Eager to get first tracks, I arrived early and managed to get to the slope before the lifts were admitting skiers.  Not knowing what to expect for conditions, I talked friend Andy into going to the beginner chair and slope first.   Big mistake!!   What a fiasco.   The chairs were covered with about 8 inches of snow and the start of the lift was delayed by about 15 minutes.   The phones were not working and the attendants had to arrange for radios for communication.  Not a good impression about the new management of the slope.   Although we were not at the quad chair lift at the start, it seems there was a delay there too.
  We remained upbeat anyway and finally  got to sit on a snowy seat for a ride to the top.  (I routinely wear a waterproof seat warmer under my waterproof/breathable ski pants as a precaution.)
Grooming was good and at least we got first tracks with better than usual early season conditions.  Normally I would not have gone to the beginner slope, but decided it would be wise to get  the kinks out before heading to a more difficult trail.   After a few runs we were ready for playing with the big boys.  By that time the more difficult trail was beginning to deteriorate.  A choppy surface began to develop with a few "gotchas" here and there.   Even though I routinely work out to stay fit, top to bottom traverse was a challenge.   Different muscles than used for walking and tennis.   As the crowd increased, it was time to quit and take a coffee break.  Enough for the first day.
   With the new year, the coffee service prices were a surprise for the geezer community.  After many seasons of geezer age coffee prices at a dollar, a shocking three dollar coffee is on the agenda.   Ah well, I guess we had it too good for too long.   Not a problem for me.  I have always brought my own thermos of home brewed coffee and will continue that tradition.  And my daily apple fritter energizes me for the rest of the day.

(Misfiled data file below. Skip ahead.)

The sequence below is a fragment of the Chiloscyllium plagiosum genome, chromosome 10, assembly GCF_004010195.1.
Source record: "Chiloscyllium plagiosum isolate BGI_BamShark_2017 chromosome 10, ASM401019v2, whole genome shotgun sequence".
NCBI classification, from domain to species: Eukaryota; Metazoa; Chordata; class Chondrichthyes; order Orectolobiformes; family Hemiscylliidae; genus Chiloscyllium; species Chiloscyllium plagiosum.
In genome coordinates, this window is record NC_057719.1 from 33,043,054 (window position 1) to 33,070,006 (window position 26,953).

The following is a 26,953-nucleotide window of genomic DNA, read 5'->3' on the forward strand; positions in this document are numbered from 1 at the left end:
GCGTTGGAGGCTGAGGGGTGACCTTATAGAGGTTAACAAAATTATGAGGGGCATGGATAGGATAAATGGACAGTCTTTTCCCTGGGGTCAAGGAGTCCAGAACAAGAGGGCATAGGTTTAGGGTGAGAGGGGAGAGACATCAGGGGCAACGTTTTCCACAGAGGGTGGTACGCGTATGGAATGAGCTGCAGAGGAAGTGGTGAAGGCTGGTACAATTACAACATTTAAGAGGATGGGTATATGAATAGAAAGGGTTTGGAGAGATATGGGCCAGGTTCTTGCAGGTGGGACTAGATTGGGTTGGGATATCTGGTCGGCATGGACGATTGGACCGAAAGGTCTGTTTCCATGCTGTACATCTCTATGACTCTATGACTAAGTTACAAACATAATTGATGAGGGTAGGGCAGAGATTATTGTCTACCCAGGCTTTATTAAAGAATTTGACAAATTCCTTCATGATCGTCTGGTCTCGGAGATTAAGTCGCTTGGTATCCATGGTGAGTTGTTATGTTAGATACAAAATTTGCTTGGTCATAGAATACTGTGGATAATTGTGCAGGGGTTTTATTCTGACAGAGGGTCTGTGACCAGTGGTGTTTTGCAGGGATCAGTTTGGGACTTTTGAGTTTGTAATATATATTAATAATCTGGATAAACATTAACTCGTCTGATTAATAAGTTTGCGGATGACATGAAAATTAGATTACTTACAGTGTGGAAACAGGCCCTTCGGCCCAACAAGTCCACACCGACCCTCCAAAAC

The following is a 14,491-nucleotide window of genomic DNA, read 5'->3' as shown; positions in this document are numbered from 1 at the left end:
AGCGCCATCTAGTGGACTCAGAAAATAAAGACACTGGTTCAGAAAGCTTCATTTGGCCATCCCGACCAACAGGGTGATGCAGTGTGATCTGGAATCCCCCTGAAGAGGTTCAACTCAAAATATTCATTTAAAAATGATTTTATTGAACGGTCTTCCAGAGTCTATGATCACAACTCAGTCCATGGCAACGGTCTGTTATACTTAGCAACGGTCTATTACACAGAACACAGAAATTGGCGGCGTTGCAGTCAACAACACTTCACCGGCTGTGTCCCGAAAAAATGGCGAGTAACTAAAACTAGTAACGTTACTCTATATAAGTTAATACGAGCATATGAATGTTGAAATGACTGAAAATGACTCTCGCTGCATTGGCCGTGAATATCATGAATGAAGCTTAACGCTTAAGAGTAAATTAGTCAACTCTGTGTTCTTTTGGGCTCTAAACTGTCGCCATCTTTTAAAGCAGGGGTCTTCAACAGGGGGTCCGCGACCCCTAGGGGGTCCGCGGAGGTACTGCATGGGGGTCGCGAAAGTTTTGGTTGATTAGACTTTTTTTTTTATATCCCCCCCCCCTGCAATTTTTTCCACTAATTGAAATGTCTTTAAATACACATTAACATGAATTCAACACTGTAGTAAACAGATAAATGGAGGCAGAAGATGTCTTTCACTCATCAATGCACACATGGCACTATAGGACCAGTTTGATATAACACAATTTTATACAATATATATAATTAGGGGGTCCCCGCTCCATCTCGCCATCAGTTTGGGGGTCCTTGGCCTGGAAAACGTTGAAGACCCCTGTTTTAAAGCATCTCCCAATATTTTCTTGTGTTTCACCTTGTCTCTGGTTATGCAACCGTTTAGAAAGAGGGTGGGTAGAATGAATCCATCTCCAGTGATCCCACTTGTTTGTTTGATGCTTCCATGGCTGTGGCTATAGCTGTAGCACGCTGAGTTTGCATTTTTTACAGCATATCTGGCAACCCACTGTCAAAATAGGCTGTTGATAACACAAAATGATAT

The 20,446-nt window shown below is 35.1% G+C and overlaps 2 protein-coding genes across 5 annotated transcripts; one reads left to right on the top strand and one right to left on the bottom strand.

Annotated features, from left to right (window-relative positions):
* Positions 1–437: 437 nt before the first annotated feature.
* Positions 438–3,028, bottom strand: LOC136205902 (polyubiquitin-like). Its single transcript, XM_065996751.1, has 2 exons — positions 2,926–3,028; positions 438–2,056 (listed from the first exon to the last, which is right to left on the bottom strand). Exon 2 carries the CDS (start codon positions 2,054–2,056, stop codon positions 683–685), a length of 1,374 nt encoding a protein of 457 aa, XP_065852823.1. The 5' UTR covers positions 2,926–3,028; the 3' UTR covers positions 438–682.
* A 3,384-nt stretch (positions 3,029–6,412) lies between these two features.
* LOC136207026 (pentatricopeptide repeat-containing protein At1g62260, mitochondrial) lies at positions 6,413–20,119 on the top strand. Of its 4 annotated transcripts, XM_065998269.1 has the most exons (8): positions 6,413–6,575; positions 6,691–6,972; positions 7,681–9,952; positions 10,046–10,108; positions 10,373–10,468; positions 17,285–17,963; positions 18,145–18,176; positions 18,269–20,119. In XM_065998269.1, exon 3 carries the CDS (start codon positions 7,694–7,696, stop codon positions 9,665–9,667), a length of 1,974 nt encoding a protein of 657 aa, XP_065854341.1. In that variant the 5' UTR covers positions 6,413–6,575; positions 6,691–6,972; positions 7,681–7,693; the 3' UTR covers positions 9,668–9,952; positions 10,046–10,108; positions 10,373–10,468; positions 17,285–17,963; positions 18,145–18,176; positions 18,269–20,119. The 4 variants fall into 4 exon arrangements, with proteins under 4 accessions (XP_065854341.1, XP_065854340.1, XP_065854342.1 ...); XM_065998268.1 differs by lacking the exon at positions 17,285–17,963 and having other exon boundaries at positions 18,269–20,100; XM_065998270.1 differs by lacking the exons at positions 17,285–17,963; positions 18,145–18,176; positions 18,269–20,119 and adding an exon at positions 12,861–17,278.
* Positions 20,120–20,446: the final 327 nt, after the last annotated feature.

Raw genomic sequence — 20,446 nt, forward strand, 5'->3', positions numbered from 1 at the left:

With special opening for fresh tracks skiing on the next day, Saturday at 7:30 A.M.  I eagerly got off to an early start on the Iliad slope.  However, I had failed to recognize that the first tracks access to the Visions Quad lift came with a price.  Ten dollars for the first hour until regular pass holders are admitted to the lift.   I new wrinkle in the operation of the area.  For early season it was worth it since in that hour there were relatively few skiers and we had a well groomed trail.  However, by the end of the hour the conditions had deteriorated.  I wonder how the standard pass holders felt about that?
     Conclusions?  1.  Glad to have an early opportunity to ski.   2.  With the new management, there is a different feel the skiing at Greek Peak.   3. With change comes welcomed new things but also as sense of mourning for some of the old shoe comfort of the past.   Meanwhile, I look forward to the return of the Tough Old Geezer Skier for this new season.  Thank God, we can ski!